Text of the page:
Calls for fair pay for police officers by the Chief Constable of Essex have been welcomed by Staffordshire Police Federation.

Branch chair Lee Robinson said BJ Harrington’s intervention sent out a powerful message to the Government which is facing a 17 per cent pay claim by the Police Federation after more than two decades of real–terms cuts.

Mr Harrington warned many Essex officers would be unable to carry on for much longer unless they received a fair pay offer.

He said some were using a food bank run by colleagues at a police station in the county, 300 had asked for permission to take second jobs to make ends meet and many others were leaving the Force for financial reasons.

He added: “You can’t Taser the gas bill and you can't handcuff the family food shop at Lidl. And you can’t arrest rising mortgage bills.” 

In a speech to new recruits, he said: “Seeing 84 new officers take their oath to protect communities across Essex is an incredibly proud moment but there is no doubt it is becoming increasingly difficult to retain the best new talent.

“Police pay has fallen behind that of other sectors by 17 per cent since the year 2000 and this is too big a gap to simply ignore.

“I need the officers and staff across Essex to focus on helping people, keeping people safe and catching criminals, not on whether they can afford to stay in the job. You need to be able to afford to do your job.”

His comments were echoed by Lee who said the pay crisis was deepening in forces across the country.

“Chief constables are publicly calling for a decent pay rises for their officers because they know it’s only a matter of time before they can longer justify staying in the job,” he said.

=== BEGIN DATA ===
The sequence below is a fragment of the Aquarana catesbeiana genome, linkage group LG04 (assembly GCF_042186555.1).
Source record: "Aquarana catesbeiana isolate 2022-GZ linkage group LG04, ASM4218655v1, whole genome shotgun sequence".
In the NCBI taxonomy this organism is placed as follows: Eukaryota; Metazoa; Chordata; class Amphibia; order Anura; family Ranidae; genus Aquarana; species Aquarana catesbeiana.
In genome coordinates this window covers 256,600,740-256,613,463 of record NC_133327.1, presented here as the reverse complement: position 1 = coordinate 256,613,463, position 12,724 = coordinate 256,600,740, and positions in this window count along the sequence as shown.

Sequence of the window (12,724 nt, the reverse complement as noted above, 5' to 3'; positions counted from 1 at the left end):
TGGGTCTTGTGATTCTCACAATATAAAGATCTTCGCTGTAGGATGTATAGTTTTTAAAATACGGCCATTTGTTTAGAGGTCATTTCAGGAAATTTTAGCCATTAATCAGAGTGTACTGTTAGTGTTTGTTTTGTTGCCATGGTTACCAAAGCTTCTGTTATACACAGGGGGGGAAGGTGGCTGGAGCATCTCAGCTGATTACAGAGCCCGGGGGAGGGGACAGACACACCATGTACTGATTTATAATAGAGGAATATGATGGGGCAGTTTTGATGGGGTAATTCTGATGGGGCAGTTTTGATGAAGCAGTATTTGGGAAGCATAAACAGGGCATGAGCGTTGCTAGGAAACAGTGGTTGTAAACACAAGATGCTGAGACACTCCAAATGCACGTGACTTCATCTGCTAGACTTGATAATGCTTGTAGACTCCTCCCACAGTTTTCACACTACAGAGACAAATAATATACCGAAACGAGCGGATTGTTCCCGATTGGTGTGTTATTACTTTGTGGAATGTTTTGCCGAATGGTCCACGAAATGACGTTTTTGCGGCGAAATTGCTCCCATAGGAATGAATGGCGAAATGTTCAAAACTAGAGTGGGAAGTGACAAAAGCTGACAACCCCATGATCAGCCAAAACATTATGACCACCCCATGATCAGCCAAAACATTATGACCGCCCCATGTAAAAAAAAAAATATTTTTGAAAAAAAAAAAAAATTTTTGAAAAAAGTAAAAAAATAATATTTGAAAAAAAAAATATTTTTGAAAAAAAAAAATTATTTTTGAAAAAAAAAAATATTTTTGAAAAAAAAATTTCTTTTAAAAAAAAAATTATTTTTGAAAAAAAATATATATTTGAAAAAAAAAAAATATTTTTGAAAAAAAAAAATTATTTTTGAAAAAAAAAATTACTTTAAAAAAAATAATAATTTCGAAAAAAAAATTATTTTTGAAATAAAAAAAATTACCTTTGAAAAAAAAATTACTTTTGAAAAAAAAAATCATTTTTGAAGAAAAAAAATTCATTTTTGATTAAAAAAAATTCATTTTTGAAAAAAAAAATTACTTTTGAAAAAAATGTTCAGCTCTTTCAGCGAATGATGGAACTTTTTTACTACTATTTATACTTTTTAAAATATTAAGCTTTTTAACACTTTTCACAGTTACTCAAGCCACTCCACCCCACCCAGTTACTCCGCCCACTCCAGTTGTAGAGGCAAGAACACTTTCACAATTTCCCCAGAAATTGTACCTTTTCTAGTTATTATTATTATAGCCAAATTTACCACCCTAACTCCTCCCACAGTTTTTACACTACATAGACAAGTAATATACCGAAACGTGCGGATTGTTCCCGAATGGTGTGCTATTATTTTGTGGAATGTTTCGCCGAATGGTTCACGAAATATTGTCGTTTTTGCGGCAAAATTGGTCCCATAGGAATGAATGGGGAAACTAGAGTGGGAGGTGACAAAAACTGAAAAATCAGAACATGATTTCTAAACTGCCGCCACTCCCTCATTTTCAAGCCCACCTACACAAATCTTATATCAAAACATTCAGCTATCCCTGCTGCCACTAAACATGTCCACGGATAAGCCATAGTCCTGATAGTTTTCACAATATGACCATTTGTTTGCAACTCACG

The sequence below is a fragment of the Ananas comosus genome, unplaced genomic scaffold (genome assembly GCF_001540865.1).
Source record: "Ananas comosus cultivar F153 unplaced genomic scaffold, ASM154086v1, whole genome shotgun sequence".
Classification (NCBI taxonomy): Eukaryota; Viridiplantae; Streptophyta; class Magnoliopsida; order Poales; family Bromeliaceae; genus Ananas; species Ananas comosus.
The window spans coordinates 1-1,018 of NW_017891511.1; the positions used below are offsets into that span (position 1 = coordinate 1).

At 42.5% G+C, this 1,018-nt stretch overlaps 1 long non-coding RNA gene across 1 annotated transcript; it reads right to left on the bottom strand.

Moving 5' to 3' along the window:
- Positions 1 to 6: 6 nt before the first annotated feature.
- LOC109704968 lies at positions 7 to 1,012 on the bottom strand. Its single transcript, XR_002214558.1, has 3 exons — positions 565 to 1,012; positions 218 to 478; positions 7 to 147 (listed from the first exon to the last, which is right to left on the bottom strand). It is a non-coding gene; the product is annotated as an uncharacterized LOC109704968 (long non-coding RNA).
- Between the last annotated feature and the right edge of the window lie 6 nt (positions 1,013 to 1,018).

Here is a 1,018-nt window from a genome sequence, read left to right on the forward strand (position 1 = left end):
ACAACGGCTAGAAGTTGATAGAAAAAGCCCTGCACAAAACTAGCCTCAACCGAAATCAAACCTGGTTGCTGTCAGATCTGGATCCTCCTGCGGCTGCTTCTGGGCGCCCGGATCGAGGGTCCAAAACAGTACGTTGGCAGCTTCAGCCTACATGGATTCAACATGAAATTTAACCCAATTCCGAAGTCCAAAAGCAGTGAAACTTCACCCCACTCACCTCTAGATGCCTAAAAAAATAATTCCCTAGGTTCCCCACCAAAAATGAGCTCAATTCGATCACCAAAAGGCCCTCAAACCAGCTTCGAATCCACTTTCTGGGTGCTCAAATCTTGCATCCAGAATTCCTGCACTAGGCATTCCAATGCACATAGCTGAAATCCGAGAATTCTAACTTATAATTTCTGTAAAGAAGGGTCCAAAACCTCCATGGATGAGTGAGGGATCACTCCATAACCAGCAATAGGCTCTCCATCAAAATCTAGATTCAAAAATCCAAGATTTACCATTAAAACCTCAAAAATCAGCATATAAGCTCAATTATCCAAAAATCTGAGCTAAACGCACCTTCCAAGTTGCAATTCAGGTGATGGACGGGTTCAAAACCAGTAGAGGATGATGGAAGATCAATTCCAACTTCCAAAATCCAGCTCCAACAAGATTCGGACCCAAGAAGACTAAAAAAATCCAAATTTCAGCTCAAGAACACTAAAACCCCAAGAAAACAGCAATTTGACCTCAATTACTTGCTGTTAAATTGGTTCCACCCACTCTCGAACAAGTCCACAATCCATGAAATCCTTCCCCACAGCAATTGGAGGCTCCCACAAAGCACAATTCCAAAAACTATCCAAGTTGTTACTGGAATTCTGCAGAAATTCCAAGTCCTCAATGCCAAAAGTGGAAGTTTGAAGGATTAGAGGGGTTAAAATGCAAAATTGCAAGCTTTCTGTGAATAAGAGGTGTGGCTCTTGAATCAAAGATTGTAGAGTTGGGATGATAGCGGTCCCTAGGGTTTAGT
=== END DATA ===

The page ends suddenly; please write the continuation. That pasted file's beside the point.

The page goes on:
“Officers with young children are looking at their monthly mortgage repayments and household bills and asking themselves if they can still afford to live and support their families on their wages as a police officer.

“Unfortunately, the answer is increasingly ‘no’ and the serious issues around officer retention are not going to go away unless pay is sorted out.

“Staffordshire Police has to make itself an attractive place to work and, like it or not, that starts with paying its officers a salary that reflects the dangers they face, the sacrifices they make, the pressures they come under and the fact that they perform a unique service protecting their communities.

“This year’s pay offer should also take into account two decades of real-terms cuts and the fact that unlike our colleagues in other frontline services, we are not allowed to take industrial action to press home our demands for pay parity.

“Cuts have consequences and at the minute our police forces are losing too many good officers.”

The Police Federation is calling for a 17 per cent pay rise for members after an independent study showed a landslide decline in police pay since 2000.

The research by the Social Market Foundation (SMF) revealed real terms police pay has fallen almost 20 per cent behind inflation between 2000 and 2022.